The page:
Life Goes On, by Hans Keilson

“I can’t go on, I’ll go on.”
Samuel Beckett, Waiting for Godot

How can you pass up a book that was banned by the Nazis? Hans Keilson‘s rediscovered debut novel, Life Goes On, was published in 1932 (the last title by a Jewish author until the end of World War II) and was banned in 1934. According to the author’s note at the end of the 2012 paperback edition by Farrar, Straus and Giroux, Life Goes On is partially autobiographical. The family at the center of the book, the Seldersens, are not identified as Jewish, but the son, Albrecht, goes to university and makes a sort-of living as a musician as Keilson did before he emigrated to Holland.

13538795As I read Life Goes On, the Beckett line quoted above was a constant refrain in my head. After surviving the first World War and nearly 23 years in business in an unnamed German city, Johann Seldersen is feeling the effects of the ruined economy. He is forced by his landlord to relocate to a smaller shop in the shared building, where he can’t stock as much as he used to. Customers stay loyal, but when a local factory and brickworks burn to the ground, the Seldersens’ regulars start to purchase things on credit. For the first time, Seldersen falls behind on his bills. He holds out for as long as he can. He even asks his bank for a loan to clear his debts. But with no money coming in, Seldersen borrows more and more just to stay in business. He believes that if he can just hold out long enough, things will turn around. Meanwhile, his son Albrecht is kept sheltered. He only learns how bad things are before he leaves for university and has to start fending for himself.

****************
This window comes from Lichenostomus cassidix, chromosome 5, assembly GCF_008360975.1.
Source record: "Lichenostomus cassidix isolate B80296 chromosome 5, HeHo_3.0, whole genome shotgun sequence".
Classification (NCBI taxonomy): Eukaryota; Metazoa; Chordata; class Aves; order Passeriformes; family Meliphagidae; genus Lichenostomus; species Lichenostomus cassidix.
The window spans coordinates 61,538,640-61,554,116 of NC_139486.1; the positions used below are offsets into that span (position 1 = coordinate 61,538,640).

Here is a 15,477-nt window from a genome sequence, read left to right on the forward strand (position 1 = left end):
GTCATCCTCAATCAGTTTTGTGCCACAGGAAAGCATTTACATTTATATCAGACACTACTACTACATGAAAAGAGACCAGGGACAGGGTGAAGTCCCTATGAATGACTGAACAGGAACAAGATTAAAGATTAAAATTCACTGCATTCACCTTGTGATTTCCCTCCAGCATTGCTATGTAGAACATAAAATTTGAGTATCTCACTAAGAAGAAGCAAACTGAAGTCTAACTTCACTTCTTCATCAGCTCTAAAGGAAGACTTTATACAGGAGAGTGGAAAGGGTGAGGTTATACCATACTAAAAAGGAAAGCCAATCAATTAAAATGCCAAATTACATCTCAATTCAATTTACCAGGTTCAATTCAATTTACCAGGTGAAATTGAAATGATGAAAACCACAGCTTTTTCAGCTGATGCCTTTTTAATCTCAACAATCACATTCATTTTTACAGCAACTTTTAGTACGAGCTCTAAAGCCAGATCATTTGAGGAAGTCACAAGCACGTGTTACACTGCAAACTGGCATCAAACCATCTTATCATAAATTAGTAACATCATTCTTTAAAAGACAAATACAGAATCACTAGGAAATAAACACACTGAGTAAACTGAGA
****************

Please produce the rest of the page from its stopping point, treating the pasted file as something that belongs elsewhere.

The deep shame and despair felt by characters like Seldersen senior coupled with their hope that things will eventually get better if they just wait it out is hard to see, especially coupled with the historical reality that followed. At the end of the novel, Albrecht decides to become political. Originally, Albrecht joins the communists but Keilson was required to make the ending at least ambiguous to get it published. Albrecht is the only character to realize that you just can’t wait for things to get better on their own; you have to fight for your future. Albrecht’s childhood friend, Fritz, ended up a suicide because the old ways weren’t working. The company where he apprenticed failed. He couldn’t get work in America. His family kept making plans for him, but everything Fritz tried failed.

The word shame is repeated throughout the book. The older generation of characters do everything they can to keep up the appearance of solvency. They’re only able to get loans because of their reputations. To be seen sending letters to customers or even asking the bailiffs to collect debts is seen as shameful. The shame of poverty ages Albrecht’s parents in just a few years. They had hoped to retire before everything started to go to hell. They worked all their lives and know the shame of failure is breaking them. As I read further, I started to understand just how the average German would have felt. It was an environment ripe for someone like Hitler.

Life Goes On is a reflective novel/memoir; not much happens, plot-wise. For once, I didn’t mind this because the book is such a deep, textured psychological study of Weimar bourgeoisie. It’s no surprise to me that Keilson later became a psychoanalyst and psychologist after the war. Life Goes On is full of insights that no history or historical fiction can match.


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